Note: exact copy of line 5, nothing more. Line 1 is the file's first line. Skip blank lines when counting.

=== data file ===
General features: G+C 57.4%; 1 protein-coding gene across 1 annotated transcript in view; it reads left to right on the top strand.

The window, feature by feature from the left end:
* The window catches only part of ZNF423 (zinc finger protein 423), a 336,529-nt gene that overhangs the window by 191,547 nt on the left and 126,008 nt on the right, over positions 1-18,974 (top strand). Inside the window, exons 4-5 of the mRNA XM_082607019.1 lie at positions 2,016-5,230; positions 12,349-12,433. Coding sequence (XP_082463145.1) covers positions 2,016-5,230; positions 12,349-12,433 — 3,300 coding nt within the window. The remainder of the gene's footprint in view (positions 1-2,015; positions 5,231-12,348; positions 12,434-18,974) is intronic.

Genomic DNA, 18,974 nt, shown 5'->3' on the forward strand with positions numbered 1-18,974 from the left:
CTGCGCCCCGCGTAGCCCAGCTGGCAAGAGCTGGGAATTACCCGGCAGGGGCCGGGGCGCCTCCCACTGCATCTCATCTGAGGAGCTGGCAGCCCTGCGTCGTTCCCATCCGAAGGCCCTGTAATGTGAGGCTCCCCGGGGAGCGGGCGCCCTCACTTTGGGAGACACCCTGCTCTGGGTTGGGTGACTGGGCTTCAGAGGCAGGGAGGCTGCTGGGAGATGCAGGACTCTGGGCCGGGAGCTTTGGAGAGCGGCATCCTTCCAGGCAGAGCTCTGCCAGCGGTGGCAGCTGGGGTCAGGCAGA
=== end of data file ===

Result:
CTGCGCCCCGCGTAGCCCAGCTGGCAAGAGCTGGGAATTACCCGGCAGGGGCCGGGGCGCCTCCCACTGCATCTCATCTGAGGAGCTGGCAGCCCTGCGTCGTTCCCATCCGAAGGCCCTGTAATGTGAGGCTCCCCGGGGAGCGGGCGCCCTCACTTTGGGAGACACCCTGCTCTGGGTTGGGTGACTGGGCTTCAGAGGCAGGGAGGCTGCTGGGAGATGCAGGACTCTGGGCCGGGAGCTTTGGAGAGCGGCATCCTTCCAGGCAGAGCTCTGCCAGCGGTGGCAGCTGGGGTCAGGCAGA